Who Is An Ecosystem Engineer?
Organisms impact the environment in which they live in in several ways. Some organisms are destructive to the ecosystem while others contribute positively to the development of the ecosystem. Organisms that create, modify, destroy or maintain a habitat in which they live or frequent are known as ecosystem engineers. These organisms can have a great impact on the species-richness and heterogeneity of the landscape of an area. Ecosystem Engineers maintain the health and stability of the environment they live in. However, since all organisms contribute to the modification of their environment in one way or the other, ecosystem engineer is only used to describe keystone species which plays a critical role in maintaining the ecological community and affects other organisms in the ecosystem.
Types Of Ecosystem Engineers
Ecosystem engineers are divided into two broad categories: allogenic and autogenic engineers. Allogenic engineers modify the environment by mechanically transforming material, both living and non-living, from one form to another or various forms. Beavers, which are the original model for ecosystem engineers, alter their ecosystem extensively through the process of clear-cutting and damming. The addition of the dam changes the distribution and the abundance of the organisms in the area. By creating a shelter from leaves, a caterpillar also creates a shelter for another organism which may interact with it simultaneously or as a result of building the shelter. Birds that create holes in trees and wood to nest in also create homes for other organisms once they are through with them. Autogenic engineers, on the other hand, modify the environment on which they are in by modifying themselves. Trees are the best examples of autogenic engineers since as they grow, their trunks, leaves, and branches are used by other organisms as habitats including birds, insects, snakes, and other organisms. Trees may also form a forest which is a suitable habitat for other organisms.
Importance Of Ecosystem Engineers
Ecosystem engineers have greater influence and impact on other organisms living in the same environment with them, especially by providing resources to the organisms. Some of the ecosystem engineers have contributed to species richness at the landscape level. The dams built by beavers have ecological effects on other species since they create habitat and control a number of abiotic resources that other animals can use and can also support species not found anywhere. By conserving ecosystem engineers, protection is extended to the overall diversity of a landscape. The biodiversity of an area can also be affected by the ecosystem engineer’s ability to increase the complexity of the ecosystem processes which allow for further species greatness. Beavers have the ability to modify a riparian land and expand on wetland habitat leading to an increase in diversity of habitat creating room for more organisms to inhabit the landscape.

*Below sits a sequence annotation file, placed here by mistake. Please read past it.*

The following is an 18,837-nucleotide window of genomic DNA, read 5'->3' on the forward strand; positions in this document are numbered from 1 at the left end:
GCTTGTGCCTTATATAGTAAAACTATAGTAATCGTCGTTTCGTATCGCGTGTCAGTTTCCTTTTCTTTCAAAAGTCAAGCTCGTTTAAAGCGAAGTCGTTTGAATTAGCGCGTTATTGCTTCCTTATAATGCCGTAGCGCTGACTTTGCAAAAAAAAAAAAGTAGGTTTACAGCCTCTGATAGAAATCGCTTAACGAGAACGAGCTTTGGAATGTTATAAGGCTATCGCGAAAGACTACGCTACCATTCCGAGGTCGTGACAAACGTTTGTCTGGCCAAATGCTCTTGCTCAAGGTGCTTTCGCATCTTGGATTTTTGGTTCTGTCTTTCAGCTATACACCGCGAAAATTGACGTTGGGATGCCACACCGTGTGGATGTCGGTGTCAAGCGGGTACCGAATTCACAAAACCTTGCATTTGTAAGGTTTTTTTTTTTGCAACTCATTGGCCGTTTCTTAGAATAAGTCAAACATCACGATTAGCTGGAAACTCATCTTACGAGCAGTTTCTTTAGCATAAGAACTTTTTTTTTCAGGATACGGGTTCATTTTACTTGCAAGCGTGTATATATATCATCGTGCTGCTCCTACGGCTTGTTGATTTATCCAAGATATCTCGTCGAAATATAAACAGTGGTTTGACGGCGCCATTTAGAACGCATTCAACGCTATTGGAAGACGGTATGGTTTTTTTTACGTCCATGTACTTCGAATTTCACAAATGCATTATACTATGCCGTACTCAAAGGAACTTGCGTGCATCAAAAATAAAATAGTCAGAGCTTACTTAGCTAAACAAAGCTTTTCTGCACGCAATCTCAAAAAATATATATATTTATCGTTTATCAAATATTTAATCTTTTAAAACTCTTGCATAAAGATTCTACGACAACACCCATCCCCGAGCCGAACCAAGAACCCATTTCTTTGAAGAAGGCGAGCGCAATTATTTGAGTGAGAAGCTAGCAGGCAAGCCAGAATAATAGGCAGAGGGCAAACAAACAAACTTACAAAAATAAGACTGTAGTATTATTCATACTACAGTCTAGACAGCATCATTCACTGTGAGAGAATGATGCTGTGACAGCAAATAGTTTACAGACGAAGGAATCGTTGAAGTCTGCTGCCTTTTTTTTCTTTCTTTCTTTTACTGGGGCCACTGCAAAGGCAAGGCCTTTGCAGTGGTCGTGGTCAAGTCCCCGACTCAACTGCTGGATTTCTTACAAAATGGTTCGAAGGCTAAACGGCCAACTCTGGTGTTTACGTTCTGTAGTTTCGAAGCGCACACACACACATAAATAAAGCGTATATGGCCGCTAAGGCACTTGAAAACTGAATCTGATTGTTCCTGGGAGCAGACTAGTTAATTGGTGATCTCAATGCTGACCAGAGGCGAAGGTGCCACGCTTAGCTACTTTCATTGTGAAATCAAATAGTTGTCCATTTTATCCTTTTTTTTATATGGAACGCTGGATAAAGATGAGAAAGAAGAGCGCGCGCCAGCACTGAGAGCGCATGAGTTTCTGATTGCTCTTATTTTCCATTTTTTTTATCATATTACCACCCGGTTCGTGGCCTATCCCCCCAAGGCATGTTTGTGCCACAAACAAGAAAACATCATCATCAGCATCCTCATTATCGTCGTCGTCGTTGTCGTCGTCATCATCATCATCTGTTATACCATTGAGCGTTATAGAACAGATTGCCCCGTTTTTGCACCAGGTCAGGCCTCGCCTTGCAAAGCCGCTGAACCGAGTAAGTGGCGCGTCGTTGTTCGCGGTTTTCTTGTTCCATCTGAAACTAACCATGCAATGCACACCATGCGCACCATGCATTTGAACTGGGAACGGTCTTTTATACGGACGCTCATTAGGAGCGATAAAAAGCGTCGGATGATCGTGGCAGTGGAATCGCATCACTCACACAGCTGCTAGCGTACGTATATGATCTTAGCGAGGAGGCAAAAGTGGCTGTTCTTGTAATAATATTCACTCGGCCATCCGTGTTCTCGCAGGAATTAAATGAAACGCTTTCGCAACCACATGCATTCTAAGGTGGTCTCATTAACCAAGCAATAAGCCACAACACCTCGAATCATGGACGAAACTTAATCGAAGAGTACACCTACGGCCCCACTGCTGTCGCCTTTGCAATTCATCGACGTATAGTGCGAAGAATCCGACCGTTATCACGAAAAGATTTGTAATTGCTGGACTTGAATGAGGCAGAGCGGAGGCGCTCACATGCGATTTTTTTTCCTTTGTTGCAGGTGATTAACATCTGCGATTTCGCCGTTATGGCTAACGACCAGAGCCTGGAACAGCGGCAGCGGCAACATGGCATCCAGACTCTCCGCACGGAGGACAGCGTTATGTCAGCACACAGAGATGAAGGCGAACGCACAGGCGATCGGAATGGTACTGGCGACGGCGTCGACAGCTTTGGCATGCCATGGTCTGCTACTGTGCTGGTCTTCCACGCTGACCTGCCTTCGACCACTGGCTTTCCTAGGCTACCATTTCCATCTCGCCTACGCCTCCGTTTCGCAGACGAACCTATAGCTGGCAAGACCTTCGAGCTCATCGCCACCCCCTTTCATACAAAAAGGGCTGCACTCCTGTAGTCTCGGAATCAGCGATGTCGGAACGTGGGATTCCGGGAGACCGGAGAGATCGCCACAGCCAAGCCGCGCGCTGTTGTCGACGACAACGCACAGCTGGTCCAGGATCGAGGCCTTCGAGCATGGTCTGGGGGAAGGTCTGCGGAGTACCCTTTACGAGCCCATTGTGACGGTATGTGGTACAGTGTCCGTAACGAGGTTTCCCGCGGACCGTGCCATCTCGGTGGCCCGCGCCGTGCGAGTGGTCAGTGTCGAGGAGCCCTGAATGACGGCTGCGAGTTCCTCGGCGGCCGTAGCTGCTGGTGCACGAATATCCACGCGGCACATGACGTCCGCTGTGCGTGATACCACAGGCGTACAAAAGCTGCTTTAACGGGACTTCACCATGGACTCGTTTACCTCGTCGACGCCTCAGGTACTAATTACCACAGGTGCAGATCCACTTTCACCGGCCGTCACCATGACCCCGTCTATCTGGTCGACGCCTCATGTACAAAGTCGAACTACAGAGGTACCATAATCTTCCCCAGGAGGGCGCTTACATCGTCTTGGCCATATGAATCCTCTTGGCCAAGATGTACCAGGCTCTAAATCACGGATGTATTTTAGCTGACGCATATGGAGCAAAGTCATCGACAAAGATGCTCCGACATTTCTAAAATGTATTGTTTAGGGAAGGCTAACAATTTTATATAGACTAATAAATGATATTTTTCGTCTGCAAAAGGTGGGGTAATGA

Can Humans Also Be Ecosystem Engineers?
Humans are the most obvious ecosystem engineers. Human activities have contributed to niche construction. The activities such as agriculture, mining, logging and other activities have significantly changed how humans interact with the environment. Some of the human intervention activities such as environmental preservation and upgrading enables an area to be restored to the previous state. Humans also help in the management of evasive species that would otherwise be dangerous to the environment and organisms inhabiting such area.
Who is a Ecosystem Engineer?
Any organism that creates, alters, maintains, repairs, or destroys a habitat is known as an ecosystem engineer. Beavers are one of the best examples of ecosystem engineers who drastically modify their habitats by building dams.
About the Author
John Misachi is a seasoned writer with 5+ years of experience. His favorite topics include finance, history, geography, agriculture, legal, and sports.
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